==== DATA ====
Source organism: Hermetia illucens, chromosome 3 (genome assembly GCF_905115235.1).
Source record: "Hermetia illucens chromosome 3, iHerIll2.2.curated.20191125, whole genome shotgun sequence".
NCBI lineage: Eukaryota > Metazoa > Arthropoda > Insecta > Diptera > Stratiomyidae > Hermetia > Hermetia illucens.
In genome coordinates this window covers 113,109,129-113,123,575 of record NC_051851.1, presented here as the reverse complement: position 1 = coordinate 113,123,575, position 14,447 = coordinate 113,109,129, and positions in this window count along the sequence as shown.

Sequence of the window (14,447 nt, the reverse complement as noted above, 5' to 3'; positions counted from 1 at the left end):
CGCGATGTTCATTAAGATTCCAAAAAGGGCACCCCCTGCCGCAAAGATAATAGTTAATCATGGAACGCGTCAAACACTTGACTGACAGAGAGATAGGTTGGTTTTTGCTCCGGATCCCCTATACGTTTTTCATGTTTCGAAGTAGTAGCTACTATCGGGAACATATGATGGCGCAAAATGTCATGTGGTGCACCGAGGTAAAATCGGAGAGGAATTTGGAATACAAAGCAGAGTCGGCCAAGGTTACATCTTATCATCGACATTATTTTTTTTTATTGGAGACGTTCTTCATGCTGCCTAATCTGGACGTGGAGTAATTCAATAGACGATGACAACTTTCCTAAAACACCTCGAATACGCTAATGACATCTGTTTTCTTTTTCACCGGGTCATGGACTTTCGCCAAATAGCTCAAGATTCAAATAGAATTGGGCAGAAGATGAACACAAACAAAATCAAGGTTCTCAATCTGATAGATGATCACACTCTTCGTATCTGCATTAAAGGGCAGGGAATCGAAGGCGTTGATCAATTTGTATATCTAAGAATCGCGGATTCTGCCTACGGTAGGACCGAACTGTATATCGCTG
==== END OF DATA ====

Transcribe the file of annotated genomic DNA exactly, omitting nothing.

Source organism: Hermetia illucens, chromosome 3 (genome assembly GCF_905115235.1).
Source record: "Hermetia illucens chromosome 3, iHerIll2.2.curated.20191125, whole genome shotgun sequence".
NCBI lineage: Eukaryota > Metazoa > Arthropoda > Insecta > Diptera > Stratiomyidae > Hermetia > Hermetia illucens.
In genome coordinates this window covers 113,109,129-113,123,575 of record NC_051851.1, presented here as the reverse complement: position 1 = coordinate 113,123,575, position 14,447 = coordinate 113,109,129, and positions in this window count along the sequence as shown.

Sequence of the window (14,447 nt, the reverse complement as noted above, 5' to 3'; positions counted from 1 at the left end):
CGCGATGTTCATTAAGATTCCAAAAAGGGCACCCCCTGCCGCAAAGATAATAGTTAATCATGGAACGCGTCAAACACTTGACTGACAGAGAGATAGGTTGGTTTTTGCTCCGGATCCCCTATACGTTTTTCATGTTTCGAAGTAGTAGCTACTATCGGGAACATATGATGGCGCAAAATGTCATGTGGTGCACCGAGGTAAAATCGGAGAGGAATTTGGAATACAAAGCAGAGTCGGCCAAGGTTACATCTTATCATCGACATTATTTTTTTTTATTGGAGACGTTCTTCATGCTGCCTAATCTGGACGTGGAGTAATTCAATAGACGATGACAACTTTCCTAAAACACCTCGAATACGCTAATGACATCTGTTTTCTTTTTCACCGGGTCATGGACTTTCGCCAAATAGCTCAAGATTCAAATAGAATTGGGCAGAAGATGAACACAAACAAAATCAAGGTTCTCAATCTGATAGATGATCACACTCTTCGTATCTGCATTAAAGGGCAGGGAATCGAAGGCGTTGATCAATTTGTATATCTAAGAATCGCGGATTCTGCCTACGGTAGGACCGAACTGTATATCGCTG